To date, Networking Academy has reached 7.8 million students in 180 countries by partnering with high schools, community colleges, and universities to provide access to IT skills and career-building resources. With the goal of fostering an inclusive digital economy, the program has expanded its reach to non-traditional educational channels such as prisons and community centers to try to help reduce recidivism and support job creation. In 2017, 24% of the Networking Academy’s global students were female; in nations such as Oman, Peru, United Arab Emirates, Nigeria and Tunisia, female participation rates far outpaced those across the IT sector, ranging from 40% to 70%.
Other companies are taking up the call based on their own unique competencies. Seven years ago, consumer giant Unilever introduced its Unilever Sustainable Living Plan (USLP), a blueprint for growing its business while diminishing its environmental impact and increasing its social impact. Among the consumer product giant’s goals was its commitment to helping more than one billion people take action to improve their health and well-being by 2020. By the end of 2016, Unilever had reached 538 million people through its programs on hand washing, safe drinking water, sanitation, oral health, and self-esteem.
Similarly, healthcare technology company Royal Philips emphasizes social and ecological impact. The company intends to improve the lives of three billion people by 2025. By 2016, its campaign had reached 2.1 billion people, up from 1.6 billion in 2012. Philips emphasizes products and solutions that directly support the curative (care) or preventive (well-being) side of people’s health and is developing new approaches to healthcare that emphasize prevention rather than just treating the illness.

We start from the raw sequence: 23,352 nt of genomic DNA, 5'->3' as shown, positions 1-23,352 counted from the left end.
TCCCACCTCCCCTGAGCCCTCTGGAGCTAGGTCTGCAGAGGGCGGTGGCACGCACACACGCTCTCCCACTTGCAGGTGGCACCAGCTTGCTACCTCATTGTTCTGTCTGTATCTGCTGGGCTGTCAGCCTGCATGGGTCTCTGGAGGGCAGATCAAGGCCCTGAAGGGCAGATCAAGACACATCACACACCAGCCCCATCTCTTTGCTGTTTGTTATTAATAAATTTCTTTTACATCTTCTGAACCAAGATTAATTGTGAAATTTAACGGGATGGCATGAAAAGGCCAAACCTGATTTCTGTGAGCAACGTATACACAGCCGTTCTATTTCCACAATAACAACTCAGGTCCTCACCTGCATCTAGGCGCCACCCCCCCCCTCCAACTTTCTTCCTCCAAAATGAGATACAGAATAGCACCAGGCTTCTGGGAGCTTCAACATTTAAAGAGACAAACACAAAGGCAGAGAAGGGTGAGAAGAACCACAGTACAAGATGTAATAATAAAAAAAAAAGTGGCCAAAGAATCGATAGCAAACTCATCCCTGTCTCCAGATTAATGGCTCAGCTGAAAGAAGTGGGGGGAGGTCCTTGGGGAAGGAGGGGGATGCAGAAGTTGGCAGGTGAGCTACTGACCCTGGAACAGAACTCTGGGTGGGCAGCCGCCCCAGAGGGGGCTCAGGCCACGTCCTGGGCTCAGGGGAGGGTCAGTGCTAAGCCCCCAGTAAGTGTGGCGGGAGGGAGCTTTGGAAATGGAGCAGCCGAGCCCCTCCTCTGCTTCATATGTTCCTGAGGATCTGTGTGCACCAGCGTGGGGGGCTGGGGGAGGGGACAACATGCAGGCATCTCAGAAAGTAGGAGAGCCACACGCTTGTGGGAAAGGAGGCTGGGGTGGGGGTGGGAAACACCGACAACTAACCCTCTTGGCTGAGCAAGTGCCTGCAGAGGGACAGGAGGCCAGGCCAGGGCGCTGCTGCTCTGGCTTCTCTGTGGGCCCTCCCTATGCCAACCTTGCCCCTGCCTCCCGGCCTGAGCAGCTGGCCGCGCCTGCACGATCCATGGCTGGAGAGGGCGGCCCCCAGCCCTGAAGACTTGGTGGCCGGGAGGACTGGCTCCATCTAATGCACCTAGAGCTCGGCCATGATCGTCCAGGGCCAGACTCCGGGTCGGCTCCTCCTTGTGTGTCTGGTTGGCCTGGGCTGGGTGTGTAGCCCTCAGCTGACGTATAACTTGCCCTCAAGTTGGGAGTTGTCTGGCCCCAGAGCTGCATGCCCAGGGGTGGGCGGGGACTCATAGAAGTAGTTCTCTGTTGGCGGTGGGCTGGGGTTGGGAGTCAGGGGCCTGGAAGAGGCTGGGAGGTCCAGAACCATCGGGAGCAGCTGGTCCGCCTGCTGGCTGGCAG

Better business, by any measure
A 2017 Cone Communications CSR study of U.S. consumers indicated that 87% will purchase a product because a company advocated for an issue they cared about. Conversely, 76% will refuse to purchase a company’s products or services upon learning it supported an issue contrary to their beliefs.
Corporate leadership also seems to understand the need to not only intertwine business growth with social change but to facilitate true integration into the culture and ethos of the company to be effective. According to a 2016 United Nations Global Compact-Accenture Strategy study of 1000 CEOs in more than 100 countries and 25 industries, some 89% of leaders surveyed said their commitment to sustainability is translating into real impact in their industry, and 80% believe that demonstrating a commitment to societal purpose is a differentiator in their sector. For example, Unilever’s 18 Sustainable Living Brands delivered 60% of the company’s growth in 2016 — and are growing more than 50% faster than the rest of the business.
A full 87% of CEOs surveyed believe that the UN Sustainable Development Goals provide an opportunity to rethink approaches to sustainable value creation. Fifty-nine percent of these leaders report their company is able to accurately quantify the business value of their sustainability initiatives — up from 38% in 2013.
While the scope of global challenges can seem stark, numbers like these give a real reason for hope and excitement. With smart strategies like those pursued by today’s leaders in CSR, the interests of everyone from would-be employees to consumers to business leaders can align to make powerful progress on the world’s most important issues.
Produced by (E) BrandConnect, a commercial division of The Economist Group, which operates separately from the staffs of The Economist and The Economist Intelligence Unit. Neither (E) BrandConnect nor its affiliates accept any responsibility or liability for reliance by any party on this content.